Tahoe Skiing Faces Extinction

Squaw Valley, once a mecca for winter sports fans, faces serious risks if actions aren't taken immediately.

Squaw Valley, nestled in the Sierra Nevada just northeast of Lake Tahoe, California, has been an icon of the region for nearly 70 years. With over 6,000 acres of skiable terrain [1] and host of the 1960 Winter Olympic Games, it has become a go-to ski resort for both California natives and travelers from around the globe. In recent years, however, the threat of warmer weather and the associated lack of snowfall has seriously threatened its long-term viability as a winter sport destination.

Percentage of precipitation that was snow in the Lake Tahoe area [2].
Percent precipitation that was snow in the Lake Tahoe area [2].
Wait, what’s the problem?

Warmer winters mean less snow. Less snow means fewer skiers. And because Squaw Valley has always operated under the assumption that skiers will pay money to access the resort, they may be in for a rude awakening in the balmy years to come. This is especially true because its competitor-neighbors in Colorado – Vail, Breckenridge, Aspen, Beaver Creek – can easily attract would-be Squaw Valley customers in the absence of Tahoe snow, as they exist at significantly higher elevations (read: it’s colder up there).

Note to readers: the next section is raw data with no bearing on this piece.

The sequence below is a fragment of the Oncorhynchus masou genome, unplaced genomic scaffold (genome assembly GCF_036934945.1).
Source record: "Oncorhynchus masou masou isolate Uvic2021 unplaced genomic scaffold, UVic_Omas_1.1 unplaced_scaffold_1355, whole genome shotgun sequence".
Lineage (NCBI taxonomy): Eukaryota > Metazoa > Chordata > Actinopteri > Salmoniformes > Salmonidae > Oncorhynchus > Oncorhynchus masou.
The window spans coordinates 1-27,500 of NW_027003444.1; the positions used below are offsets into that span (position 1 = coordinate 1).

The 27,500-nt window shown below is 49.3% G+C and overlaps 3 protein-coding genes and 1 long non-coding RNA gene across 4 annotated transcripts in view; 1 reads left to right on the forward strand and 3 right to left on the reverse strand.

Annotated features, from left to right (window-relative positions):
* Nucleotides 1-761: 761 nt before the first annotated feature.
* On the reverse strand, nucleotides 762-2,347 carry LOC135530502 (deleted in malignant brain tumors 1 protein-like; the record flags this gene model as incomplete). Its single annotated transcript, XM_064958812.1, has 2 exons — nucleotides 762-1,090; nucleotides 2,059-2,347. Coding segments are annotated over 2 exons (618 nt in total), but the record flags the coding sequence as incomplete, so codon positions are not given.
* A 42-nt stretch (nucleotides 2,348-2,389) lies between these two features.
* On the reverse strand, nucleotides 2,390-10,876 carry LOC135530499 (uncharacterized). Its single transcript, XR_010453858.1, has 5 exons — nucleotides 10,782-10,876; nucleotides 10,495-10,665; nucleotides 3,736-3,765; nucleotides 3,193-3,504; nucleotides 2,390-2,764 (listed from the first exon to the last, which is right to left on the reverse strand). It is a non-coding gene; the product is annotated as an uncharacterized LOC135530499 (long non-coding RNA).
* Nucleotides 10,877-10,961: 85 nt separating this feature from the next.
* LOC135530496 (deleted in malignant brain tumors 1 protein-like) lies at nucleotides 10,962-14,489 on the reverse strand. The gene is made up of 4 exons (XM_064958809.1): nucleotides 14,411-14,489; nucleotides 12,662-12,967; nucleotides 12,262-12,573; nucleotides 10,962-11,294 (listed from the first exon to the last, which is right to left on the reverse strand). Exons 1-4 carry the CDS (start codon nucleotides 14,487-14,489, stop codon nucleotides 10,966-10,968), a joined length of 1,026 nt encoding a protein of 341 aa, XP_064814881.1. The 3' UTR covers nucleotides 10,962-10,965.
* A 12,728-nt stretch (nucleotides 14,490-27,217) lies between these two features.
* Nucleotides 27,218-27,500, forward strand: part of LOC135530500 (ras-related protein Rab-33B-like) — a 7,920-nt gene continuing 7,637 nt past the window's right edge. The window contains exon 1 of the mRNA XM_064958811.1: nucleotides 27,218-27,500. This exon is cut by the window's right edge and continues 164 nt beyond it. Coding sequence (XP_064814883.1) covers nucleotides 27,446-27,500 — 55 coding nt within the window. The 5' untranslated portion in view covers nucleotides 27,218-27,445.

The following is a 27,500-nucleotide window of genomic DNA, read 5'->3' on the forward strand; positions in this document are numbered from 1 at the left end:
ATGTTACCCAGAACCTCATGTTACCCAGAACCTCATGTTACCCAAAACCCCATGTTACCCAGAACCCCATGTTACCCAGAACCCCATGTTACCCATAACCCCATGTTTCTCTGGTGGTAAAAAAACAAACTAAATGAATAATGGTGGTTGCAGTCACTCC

But perhaps Squaw Valley can assuage this effect by adapting their operations and their overall model.

Is making snow the answer?

To help maintain their winter appeal, Squaw Valley has recently invested a lofty $8 million in snowmaking equipment. In 2015 alone, 17 snowmaking machines were acquired to help compensate for the lower levels of natural snowfall [2], and 50% of the runs currently utilize the artificial snow [3][4]. Now this is a start, but if temperatures are expected to continue rising (they are [5]), Squaw Valley needs to either aggressively ramp up this style of snowmaking or find a more creative and sustainable solution to keep revenues flowing.

Skier navigates the slopes of Squaw Valley on March 21, 2015 [8].
What else can Squaw do?

Outside of winter activities, the resort has increasingly been promoting spring, summer, and fall outdoor activities such as mountain biking, rock-climbing, scenic tram rides, and even concert series [6]. While increasing the customer base for these activities will help bring in more revenue, it fails to address the unapologetic fate of their winter business. In order for the resort to survive the impact of continuously warmer winter seasons, Squaw Valley will need to either heavily invest in new technologies that provide snow for those who crave it, or create weather-independent activities that will make up for the slow, short, warm winters of the future.

A competitor of Squaw Valley’s has taken this exact approach. Whistler Blackcomb, a premier destination in Canada for snow sport enthusiasts, announced in April 2016 their $345 million plan to enhance the four-season attractions at their resort. A significant portion of this budget will be allocated to building an indoor water park and a mountain coaster, both of which can be used year-round [7].

Example of a mountain coaster [9].
Pipe Mountain Coaster of Revelstoke Mountain Resort in Canada [9].